Developing sustainable small-scale fisheries livelihoods in Indonesia: Trends, enabling and constraining factors, and future opportunities

Natasha Stacey, Emily Gibson, Neil R. Loneragan, Carol Warren, Budy Wiryawan, Dedi S. Adhuri, Dirk J. Steenbergen, Ria Fitriana

Research output: Contribution to journalArticlepeer-review

40 Citations (Scopus)
370 Downloads (Pure)


Small-scale fisheries (SSF) provide crucial contributions to livelihoods, food and nutrition security, and the well-being of coastal communities worldwide. In Indonesia, 2.5 million households are involved in SSF production, yet these households are characterised by high poverty rates and vulnerability due to declining ecosystem health and climatic change. In this study we applied the Sustainable Livelihoods Framework to analyse the characteristics and immediate and longer-term outcomes of 20 SSF livelihood-focused intervention programs implemented in coastal communities across the Indonesian Archipelago over the last two decades. Projects covered a wide range of spatial scales, funding providers and key participants. Factors supporting positive program outcomes included application of inclusive and holistic approaches to sustainable livelihoods, implemented and supported over appropriate time frames; use of participatory capacity development methodologies and locally-situated project facilitators; and collaborative engagement with local government, non-government organisations and private-sector actors. However, it was impossible to identify evidenced successes from a longer-term sustainability perspective. Short project timeframes, absence of baseline or monitoring data, pressure for satisfactory reports to donors, and limited post-project evaluation, together with invisibility of women's work and non-commercial exchanges, affected the adequacy of assessments. Given the lack of post-project assessment among projects studied, a thorough review of longer-term project impacts is recommended, guided by the Sustainable Livelihoods Framework, to evaluate sustained improvements in livelihoods outcomes and environmental sustainability. This would support best-practice design and implementation of SSF livelihood-focused interventions, disseminated beyond academia, to influence policy and development to achieve socio-economic equity and environmental goals.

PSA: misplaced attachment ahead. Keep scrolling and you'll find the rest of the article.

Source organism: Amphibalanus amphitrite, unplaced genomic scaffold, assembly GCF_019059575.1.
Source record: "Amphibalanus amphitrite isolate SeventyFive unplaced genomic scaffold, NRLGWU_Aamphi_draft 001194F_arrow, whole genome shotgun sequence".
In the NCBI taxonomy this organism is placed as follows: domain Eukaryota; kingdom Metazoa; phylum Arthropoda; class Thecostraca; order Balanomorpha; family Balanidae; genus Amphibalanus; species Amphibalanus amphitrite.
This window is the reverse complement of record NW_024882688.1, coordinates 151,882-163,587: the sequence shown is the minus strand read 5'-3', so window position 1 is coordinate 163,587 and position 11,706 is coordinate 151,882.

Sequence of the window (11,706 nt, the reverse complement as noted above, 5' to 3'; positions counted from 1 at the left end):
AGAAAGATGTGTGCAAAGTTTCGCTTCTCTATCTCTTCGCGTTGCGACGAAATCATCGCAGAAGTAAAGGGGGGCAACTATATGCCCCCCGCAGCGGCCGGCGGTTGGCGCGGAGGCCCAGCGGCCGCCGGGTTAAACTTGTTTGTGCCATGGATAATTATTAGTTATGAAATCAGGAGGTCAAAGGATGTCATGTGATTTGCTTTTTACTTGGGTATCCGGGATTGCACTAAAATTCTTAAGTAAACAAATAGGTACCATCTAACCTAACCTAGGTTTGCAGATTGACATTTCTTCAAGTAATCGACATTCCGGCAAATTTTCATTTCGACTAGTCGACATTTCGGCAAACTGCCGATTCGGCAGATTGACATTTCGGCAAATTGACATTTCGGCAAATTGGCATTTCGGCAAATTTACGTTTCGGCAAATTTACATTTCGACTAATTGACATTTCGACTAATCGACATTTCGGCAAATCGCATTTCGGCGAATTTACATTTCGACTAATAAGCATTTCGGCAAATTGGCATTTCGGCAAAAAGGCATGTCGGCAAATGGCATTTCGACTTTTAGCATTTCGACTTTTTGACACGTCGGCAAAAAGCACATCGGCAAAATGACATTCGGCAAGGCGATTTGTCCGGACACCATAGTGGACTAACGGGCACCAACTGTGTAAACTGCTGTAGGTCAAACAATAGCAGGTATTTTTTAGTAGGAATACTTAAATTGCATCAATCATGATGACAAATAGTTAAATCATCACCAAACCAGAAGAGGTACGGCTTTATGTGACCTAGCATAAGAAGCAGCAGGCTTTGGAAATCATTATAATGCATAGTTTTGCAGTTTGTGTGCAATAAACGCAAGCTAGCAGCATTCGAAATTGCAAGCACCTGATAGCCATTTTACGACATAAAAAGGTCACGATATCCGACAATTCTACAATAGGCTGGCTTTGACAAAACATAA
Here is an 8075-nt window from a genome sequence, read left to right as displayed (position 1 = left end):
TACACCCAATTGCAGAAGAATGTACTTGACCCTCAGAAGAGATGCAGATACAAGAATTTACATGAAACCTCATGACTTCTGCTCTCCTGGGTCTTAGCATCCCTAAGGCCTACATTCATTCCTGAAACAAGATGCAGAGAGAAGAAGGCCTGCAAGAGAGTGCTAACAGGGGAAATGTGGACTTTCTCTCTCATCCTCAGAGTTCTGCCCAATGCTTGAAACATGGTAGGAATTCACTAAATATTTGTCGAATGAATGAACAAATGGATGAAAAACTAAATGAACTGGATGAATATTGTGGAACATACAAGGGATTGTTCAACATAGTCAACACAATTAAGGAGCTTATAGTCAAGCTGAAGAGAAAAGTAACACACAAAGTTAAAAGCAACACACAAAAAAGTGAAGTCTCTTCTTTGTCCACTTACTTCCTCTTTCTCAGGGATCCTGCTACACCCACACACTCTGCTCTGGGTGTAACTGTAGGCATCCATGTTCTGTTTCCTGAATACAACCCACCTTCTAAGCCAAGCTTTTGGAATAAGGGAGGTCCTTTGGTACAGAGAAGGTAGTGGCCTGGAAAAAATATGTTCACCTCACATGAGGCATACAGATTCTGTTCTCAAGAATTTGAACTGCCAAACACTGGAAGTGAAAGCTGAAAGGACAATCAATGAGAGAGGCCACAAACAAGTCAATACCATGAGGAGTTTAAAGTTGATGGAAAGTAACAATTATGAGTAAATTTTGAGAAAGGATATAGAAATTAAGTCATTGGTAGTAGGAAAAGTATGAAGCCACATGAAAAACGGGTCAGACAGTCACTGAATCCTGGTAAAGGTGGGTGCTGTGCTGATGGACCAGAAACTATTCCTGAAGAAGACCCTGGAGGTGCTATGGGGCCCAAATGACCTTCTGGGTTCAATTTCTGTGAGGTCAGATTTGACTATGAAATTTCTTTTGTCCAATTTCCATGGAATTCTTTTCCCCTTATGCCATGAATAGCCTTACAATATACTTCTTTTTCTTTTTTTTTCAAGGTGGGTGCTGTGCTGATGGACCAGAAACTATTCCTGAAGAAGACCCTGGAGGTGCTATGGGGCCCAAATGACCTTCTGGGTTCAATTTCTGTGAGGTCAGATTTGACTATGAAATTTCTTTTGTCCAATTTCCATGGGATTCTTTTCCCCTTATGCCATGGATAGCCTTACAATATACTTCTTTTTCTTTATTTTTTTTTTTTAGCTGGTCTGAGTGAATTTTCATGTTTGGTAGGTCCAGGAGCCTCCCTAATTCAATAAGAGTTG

Original languageEnglish
Article number104654
Pages (from-to)1-12
Number of pages12
JournalMarine Policy
Early online date9 Jul 2021
Publication statusPublished - Oct 2021

Bibliographical note

Funding Information:
This work was supported by funding from the Australian Centre for International Agricultural Research ( ACIAR , FIS2014/104 ), Charles Darwin University and Murdoch University .

Publisher Copyright:
© 2021 The Authors

Copyright 2021 Elsevier B.V., All rights reserved.


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